Here is what I like about The Condition. It shows how true Da’s opinions are, that he is not reacting to mood or weather or a bad night’s sleep when he thumps on about the government or sports or idiot businessmen. On the many occasions when he has read to me the highlights of a world that is already twenty-four hours behind us, his words are all but identical to the words he used the first time around. The same venom here, the same disgust there, the same contempt and mockery. These are the moments when Da is stamped indelibly into Da in the way time itself slips into the layers of geology in a mountainside.

Here’s what I don’t like about The Condition. Every time he repeats verbatim who he was yesterday, he’s reminding me how much closer he is to no longer being Da at all.

No unnecessary words, Young Man.

No needless repetition, Old Boy.

“I know, Da, I know,” I say, pulling away from the table. “Season’s over already. Last team to win the Super Bowl with a backup quarterback was the seventy-two Dolphins. Can’t be done.”

“Exactly” he says as I actually run down the hall, “and who’d want to be those jerks?”

Just like yesterday. Right down to the jerks.

I practically crash through the front door, so anxious to get my hands on today and bring it back for my grandfather to read. I rip the door open, and find the paper’s not lying where it’s supposed to be.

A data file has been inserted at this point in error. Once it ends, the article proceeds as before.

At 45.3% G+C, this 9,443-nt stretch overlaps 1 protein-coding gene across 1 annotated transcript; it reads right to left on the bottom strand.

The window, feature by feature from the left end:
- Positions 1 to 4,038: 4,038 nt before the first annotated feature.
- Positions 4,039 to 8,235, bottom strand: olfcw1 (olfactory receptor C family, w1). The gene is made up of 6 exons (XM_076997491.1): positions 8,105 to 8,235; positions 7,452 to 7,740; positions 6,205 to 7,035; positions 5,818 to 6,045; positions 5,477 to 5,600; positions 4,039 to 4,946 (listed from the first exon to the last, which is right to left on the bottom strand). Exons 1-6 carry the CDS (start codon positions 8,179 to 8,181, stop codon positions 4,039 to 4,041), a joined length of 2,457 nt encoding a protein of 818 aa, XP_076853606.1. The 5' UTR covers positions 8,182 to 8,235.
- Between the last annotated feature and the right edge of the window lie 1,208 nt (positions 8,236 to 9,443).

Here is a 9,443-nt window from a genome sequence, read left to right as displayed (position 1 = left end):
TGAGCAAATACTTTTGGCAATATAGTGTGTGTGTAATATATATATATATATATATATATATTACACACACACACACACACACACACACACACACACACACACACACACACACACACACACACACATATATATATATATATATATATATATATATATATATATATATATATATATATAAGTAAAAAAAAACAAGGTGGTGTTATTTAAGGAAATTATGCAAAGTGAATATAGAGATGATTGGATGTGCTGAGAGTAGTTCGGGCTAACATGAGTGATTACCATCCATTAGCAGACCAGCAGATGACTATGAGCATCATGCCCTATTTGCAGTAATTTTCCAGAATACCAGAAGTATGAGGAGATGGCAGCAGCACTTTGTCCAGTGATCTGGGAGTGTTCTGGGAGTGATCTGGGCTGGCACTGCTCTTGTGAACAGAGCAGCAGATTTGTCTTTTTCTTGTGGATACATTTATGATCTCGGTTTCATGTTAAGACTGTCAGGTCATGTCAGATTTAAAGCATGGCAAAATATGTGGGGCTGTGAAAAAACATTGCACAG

And it’s not stolen either. Not exactly.

“Daniel,” Mr. Largs says awkwardly. “Jeez, you startled me.”

Da’s old workmate, carpooler, whatever, is standing there with our newspaper. He stops in once every few weeks to have a look at the Old Boy. I never could figure out if I liked Mr. Largs or not. Some days yes, some days no.

I don’t like surprises at breakfast, though.

“Why are you here?” I ask him.

“I’m not,” he says, walking past me when Da barks for him.

It’ll be a no-like day, then.

I get Mr. Largs a cup of coffee and a bran muffin. Then sit at the table with the men. Hard to tell why Largs has come by just now, as he doesn’t seem to have much to talk about. Mostly he’s eating and listening.

Maybe that’s because Da is in a talking mood.

“Beer, Largs?” Da asks.

“Cam?” Largs says, startled. Cam was Da’s work nickname. “It’s only nine thirty, pal?”

“Yes,” Da says, all crafty-coot, “but it’s afternoon in Europe. Remember the real-beer tour, Largs? Huh? Jeez, we had some fine beers on that trip. All the best local stuff, Daniel. We had Guinness in Dublin, Dinkelacker in Berlin, oh my, and everything in Brussels . . .”

You know how you can just tell when someone is looking at you even if you cannot see them? I turn to see Largs snap away from staring at me.

“That wasn’t me, Cam,” he says coolly.

“Of course it was. We drank Brains in Cardiff! Remember how much we laughed at that? Drinking Brains in Cardiff?” Long, thin smile slashes Da’s face.